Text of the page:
Dauer-specific dendrite arborization in C. elegans is regulated by KPC-1/furin

Nathan E. Schroeder, Rebecca J. Androwski, Alina Rashid, Harksun Lee, Junho Lee, Maureen M. Barr

Research output: Contribution to journalArticlepeer-review


Background Dendrites often display remarkably complex and diverse morphologies that are influenced by developmental and environmental cues. Neuroplasticity in response to adverse environmental conditions entails both hypertrophy and resorption of dendrites. How dendrites rapidly alter morphology in response to unfavorable environmental conditions is unclear. The nematode Caenorhabditis elegans enters into a stress-resistant dauer larval stage in response to an adverse environment. Results Here we show that the IL2 bipolar sensory neurons undergo dendrite arborization and axon remodeling during dauer development. When dauer larvae are returned to favorable environmental conditions, animals resume reproductive development and IL2 dendritic branches retract, leaving behind remnant branches in postdauer L4 and adult animals. The C. elegans furin homolog KPC-1 is required for dauer IL2 dendritic arborization and dauer-specific nictation behavior. KPC-1 is also necessary for dendritic arborization of PVD and FLP sensory neurons. In mammals, furin is essential, ubiquitously expressed, and associated with numerous pathologies, including neurodegenerative diseases. While broadly expressed in C. elegans neurons and epithelia, KPC-1 acts cell autonomously in IL2 neurons to regulate dauer-specific dendritic arborization and nictation. Conclusions Neuroplasticity of the C. elegans IL2 sensory neurons provides a paradigm to study stress-induced and reversible dendritic branching, and the role of environmental and developmental cues in this process. The newly discovered role of KPC-1 in dendrite morphogenesis provides insight into the function of proprotein convertases in nervous system development.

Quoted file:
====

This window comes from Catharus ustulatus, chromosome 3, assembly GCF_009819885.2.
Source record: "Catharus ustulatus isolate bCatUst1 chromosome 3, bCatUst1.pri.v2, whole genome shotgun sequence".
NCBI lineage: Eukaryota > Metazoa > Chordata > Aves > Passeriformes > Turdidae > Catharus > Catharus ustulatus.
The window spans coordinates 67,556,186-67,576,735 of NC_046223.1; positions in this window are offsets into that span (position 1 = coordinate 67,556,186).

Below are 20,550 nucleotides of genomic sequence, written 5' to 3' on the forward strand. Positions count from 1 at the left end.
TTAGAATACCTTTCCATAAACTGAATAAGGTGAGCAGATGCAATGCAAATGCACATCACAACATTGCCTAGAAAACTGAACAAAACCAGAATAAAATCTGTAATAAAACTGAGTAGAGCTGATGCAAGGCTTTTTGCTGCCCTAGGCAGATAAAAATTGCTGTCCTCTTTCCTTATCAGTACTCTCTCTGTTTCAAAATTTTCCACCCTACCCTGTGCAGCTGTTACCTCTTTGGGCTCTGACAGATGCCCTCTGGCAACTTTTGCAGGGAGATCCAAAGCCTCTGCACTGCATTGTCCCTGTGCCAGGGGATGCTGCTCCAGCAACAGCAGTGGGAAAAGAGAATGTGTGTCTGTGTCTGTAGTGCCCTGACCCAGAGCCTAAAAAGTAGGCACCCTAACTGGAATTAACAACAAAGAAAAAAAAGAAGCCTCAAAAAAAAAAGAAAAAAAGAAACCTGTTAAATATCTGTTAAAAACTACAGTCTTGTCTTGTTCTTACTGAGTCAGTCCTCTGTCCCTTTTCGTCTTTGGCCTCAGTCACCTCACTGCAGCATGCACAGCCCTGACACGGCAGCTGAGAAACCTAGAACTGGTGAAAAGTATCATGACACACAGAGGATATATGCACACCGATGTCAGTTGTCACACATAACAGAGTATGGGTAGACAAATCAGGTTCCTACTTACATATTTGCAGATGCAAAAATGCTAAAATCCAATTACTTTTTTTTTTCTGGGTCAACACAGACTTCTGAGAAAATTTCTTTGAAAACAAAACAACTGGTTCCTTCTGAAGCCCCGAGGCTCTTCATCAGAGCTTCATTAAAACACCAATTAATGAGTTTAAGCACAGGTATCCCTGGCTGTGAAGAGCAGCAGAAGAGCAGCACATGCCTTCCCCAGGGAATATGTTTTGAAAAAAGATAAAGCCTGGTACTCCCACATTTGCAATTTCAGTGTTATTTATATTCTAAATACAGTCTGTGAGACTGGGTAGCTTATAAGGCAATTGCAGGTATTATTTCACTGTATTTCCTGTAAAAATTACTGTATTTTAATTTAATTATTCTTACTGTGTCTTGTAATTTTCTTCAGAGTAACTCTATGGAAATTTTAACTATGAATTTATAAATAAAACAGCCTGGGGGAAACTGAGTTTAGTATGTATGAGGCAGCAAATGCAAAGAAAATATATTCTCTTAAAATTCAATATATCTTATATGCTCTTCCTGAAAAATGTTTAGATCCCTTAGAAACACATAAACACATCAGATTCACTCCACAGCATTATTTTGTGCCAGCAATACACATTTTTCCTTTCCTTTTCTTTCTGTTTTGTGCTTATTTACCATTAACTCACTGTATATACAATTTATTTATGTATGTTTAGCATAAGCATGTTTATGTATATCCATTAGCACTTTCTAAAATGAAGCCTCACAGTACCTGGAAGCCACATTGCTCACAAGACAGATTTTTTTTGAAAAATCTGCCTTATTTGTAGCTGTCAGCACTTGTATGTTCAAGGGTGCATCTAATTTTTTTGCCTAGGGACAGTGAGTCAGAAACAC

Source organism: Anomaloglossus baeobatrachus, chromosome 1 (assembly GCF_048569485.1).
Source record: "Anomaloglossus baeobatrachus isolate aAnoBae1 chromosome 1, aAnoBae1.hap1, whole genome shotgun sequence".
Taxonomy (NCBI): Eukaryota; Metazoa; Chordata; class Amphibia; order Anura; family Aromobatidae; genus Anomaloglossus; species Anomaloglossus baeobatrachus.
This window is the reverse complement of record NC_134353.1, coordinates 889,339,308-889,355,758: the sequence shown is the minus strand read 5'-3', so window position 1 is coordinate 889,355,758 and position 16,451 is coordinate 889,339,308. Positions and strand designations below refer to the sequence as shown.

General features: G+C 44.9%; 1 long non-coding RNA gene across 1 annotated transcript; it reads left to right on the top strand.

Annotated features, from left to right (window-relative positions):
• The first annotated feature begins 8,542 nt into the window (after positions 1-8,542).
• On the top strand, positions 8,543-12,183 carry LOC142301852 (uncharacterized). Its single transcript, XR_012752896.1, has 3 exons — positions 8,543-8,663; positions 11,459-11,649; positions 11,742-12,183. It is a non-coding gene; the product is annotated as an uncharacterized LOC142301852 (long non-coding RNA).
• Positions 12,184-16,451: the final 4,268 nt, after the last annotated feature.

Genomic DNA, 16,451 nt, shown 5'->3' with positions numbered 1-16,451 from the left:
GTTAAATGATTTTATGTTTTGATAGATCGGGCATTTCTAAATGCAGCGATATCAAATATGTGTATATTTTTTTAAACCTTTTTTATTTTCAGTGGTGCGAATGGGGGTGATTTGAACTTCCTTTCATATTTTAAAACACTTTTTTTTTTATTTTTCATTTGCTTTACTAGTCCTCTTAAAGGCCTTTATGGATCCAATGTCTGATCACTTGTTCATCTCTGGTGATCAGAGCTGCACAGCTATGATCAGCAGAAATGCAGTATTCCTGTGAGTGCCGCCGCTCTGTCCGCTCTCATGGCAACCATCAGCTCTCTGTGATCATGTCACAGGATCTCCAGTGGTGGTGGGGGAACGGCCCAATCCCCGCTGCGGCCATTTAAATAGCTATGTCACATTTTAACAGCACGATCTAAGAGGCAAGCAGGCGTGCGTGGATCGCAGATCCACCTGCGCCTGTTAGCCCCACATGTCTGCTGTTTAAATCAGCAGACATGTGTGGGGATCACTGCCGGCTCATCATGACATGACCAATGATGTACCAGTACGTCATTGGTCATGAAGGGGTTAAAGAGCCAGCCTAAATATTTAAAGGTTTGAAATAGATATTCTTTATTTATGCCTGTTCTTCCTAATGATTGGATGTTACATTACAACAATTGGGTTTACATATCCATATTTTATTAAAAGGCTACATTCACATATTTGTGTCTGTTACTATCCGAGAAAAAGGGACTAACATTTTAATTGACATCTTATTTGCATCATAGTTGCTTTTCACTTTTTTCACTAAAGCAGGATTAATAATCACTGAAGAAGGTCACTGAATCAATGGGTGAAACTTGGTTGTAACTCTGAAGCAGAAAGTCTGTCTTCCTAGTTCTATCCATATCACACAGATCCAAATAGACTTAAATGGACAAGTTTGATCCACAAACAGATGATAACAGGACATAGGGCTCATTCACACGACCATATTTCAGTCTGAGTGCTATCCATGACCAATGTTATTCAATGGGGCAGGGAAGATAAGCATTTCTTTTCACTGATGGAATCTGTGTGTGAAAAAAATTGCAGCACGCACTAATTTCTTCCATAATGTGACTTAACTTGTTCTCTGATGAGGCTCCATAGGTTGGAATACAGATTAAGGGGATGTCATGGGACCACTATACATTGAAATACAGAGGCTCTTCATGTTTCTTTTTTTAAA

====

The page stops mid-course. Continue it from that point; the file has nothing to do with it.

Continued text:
Original languageEnglish (US)
Pages (from-to)1527-1535
Number of pages9
JournalCurrent Biology
Issue number16
StatePublished - Aug 19 2013
Externally publishedYes

ASJC Scopus subject areas

  • Biochemistry, Genetics and Molecular Biology(all)
  • Agricultural and Biological Sciences(all)


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